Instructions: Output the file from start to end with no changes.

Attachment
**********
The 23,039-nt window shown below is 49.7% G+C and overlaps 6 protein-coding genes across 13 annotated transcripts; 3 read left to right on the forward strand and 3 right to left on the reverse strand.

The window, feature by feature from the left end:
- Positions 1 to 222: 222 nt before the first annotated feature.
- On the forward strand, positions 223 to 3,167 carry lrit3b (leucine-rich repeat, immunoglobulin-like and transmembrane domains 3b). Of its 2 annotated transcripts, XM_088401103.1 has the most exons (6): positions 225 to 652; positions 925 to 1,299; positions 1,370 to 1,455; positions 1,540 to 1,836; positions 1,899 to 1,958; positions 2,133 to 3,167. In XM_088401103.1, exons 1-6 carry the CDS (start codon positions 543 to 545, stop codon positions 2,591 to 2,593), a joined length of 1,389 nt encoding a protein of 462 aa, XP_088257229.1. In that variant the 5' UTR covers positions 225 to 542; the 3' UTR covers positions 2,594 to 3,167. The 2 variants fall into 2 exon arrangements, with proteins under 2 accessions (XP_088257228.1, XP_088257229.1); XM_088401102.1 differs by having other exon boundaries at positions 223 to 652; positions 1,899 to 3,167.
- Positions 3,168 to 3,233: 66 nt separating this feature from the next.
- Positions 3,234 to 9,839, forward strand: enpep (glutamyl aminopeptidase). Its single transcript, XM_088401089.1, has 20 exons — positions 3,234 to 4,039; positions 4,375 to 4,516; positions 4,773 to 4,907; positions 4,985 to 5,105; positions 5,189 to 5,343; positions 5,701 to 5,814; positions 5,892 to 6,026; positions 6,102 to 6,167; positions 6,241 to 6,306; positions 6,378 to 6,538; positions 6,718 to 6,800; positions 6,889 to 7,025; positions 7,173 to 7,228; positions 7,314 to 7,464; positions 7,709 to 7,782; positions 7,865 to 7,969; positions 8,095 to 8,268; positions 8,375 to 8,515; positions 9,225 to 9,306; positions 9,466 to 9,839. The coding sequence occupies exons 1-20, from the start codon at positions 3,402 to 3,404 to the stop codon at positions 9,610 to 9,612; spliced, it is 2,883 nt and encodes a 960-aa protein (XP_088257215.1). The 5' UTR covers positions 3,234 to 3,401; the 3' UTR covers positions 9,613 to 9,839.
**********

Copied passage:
The 23,039-nt window shown below is 49.7% G+C and overlaps 6 protein-coding genes across 13 annotated transcripts; 3 read left to right on the forward strand and 3 right to left on the reverse strand.

The window, feature by feature from the left end:
- Positions 1 to 222: 222 nt before the first annotated feature.
- On the forward strand, positions 223 to 3,167 carry lrit3b (leucine-rich repeat, immunoglobulin-like and transmembrane domains 3b). Of its 2 annotated transcripts, XM_088401103.1 has the most exons (6): positions 225 to 652; positions 925 to 1,299; positions 1,370 to 1,455; positions 1,540 to 1,836; positions 1,899 to 1,958; positions 2,133 to 3,167. In XM_088401103.1, exons 1-6 carry the CDS (start codon positions 543 to 545, stop codon positions 2,591 to 2,593), a joined length of 1,389 nt encoding a protein of 462 aa, XP_088257229.1. In that variant the 5' UTR covers positions 225 to 542; the 3' UTR covers positions 2,594 to 3,167. The 2 variants fall into 2 exon arrangements, with proteins under 2 accessions (XP_088257228.1, XP_088257229.1); XM_088401102.1 differs by having other exon boundaries at positions 223 to 652; positions 1,899 to 3,167.
- Positions 3,168 to 3,233: 66 nt separating this feature from the next.
- Positions 3,234 to 9,839, forward strand: enpep (glutamyl aminopeptidase). Its single transcript, XM_088401089.1, has 20 exons — positions 3,234 to 4,039; positions 4,375 to 4,516; positions 4,773 to 4,907; positions 4,985 to 5,105; positions 5,189 to 5,343; positions 5,701 to 5,814; positions 5,892 to 6,026; positions 6,102 to 6,167; positions 6,241 to 6,306; positions 6,378 to 6,538; positions 6,718 to 6,800; positions 6,889 to 7,025; positions 7,173 to 7,228; positions 7,314 to 7,464; positions 7,709 to 7,782; positions 7,865 to 7,969; positions 8,095 to 8,268; positions 8,375 to 8,515; positions 9,225 to 9,306; positions 9,466 to 9,839. The coding sequence occupies exons 1-20, from the start codon at positions 3,402 to 3,404 to the stop codon at positions 9,610 to 9,612; spliced, it is 2,883 nt and encodes a 960-aa protein (XP_088257215.1). The 5' UTR covers positions 3,234 to 3,401; the 3' UTR covers positions 9,613 to 9,839.